I know that many people have had a lot of success in Select, or attribute part of their success to it. However, if you look at it from a reader's
point of view, there's a certain logic to the program that begins to seem alarming.
First of all, free days. One of the "perks" for writers is that each enrolled book can be priced at $0 for five days during the enrollment period. From the writer's point of view, it means a chance to artificially boost the book's rankings, thus putting it in front of more eyeballs and potentially getting more readers.
However, from a reader's
point of view, this means that any book labeled "KDP Select" is going to be free at some point in the next month or two. If they're willing to wait, all they have to do is track it--not a difficult task, considering how eager most of us are to get our books listed on the free ebook sites.
If the reader is signed up for Select, they can borrow the book, and the author gets paid. However, if the reader is not signed up for Select, they have little or no incentive to actually buy the book, since they know they can get it for free.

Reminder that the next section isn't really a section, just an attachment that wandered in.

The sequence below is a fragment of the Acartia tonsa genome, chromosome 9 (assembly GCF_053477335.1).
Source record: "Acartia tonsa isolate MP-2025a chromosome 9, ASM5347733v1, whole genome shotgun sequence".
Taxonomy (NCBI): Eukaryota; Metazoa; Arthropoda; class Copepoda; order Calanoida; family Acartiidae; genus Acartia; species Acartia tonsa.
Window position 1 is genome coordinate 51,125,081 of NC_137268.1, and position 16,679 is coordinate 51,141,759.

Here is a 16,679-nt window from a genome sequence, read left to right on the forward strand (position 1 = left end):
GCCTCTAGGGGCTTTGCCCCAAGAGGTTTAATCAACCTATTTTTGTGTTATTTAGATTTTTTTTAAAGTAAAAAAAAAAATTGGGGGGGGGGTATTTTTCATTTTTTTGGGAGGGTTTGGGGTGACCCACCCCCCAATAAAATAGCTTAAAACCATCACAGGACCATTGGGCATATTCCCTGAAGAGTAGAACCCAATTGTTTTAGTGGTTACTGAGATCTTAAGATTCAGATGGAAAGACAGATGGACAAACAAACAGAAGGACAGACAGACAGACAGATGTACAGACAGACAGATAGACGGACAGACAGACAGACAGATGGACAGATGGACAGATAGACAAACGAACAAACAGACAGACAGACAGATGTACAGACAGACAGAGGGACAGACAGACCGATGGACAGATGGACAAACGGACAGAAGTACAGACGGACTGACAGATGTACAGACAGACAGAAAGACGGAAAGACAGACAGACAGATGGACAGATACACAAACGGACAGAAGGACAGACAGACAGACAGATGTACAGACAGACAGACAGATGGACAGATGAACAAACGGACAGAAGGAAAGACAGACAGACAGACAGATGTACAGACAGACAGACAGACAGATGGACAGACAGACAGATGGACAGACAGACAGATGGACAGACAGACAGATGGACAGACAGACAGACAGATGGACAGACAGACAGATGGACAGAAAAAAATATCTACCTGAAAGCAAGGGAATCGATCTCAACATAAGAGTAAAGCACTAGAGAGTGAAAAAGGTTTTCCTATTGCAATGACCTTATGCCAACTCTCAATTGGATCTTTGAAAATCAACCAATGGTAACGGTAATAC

Thus, readers come to see KDP Select as a revolving bargain bin for authors who don't value their own work.
Since newer writers who have yet to build a fanbase are the ones who benefit most from the Select program (or in other words, the ones who stand to lose the least), they make up a majority of Select authors. However, they're also the ones who have yet to master their craft. Thus, over time, readers come to associate Select with cheap writing. This only solidifies the bargain bin stigma mentioned above.
If you follow the logic, it's hard not to conclude that authors who sign up for select may actually lose a fair amount of sales that they would've otherwise had. This is because, according to the logic, readers who aren't signed up for Select 1) know they can get it for free if they hold out long enough, and 2) associate Select books with lower quality.
An interesting comment
I recently read on a blog post about Amazon's review policy seems to confirm as much: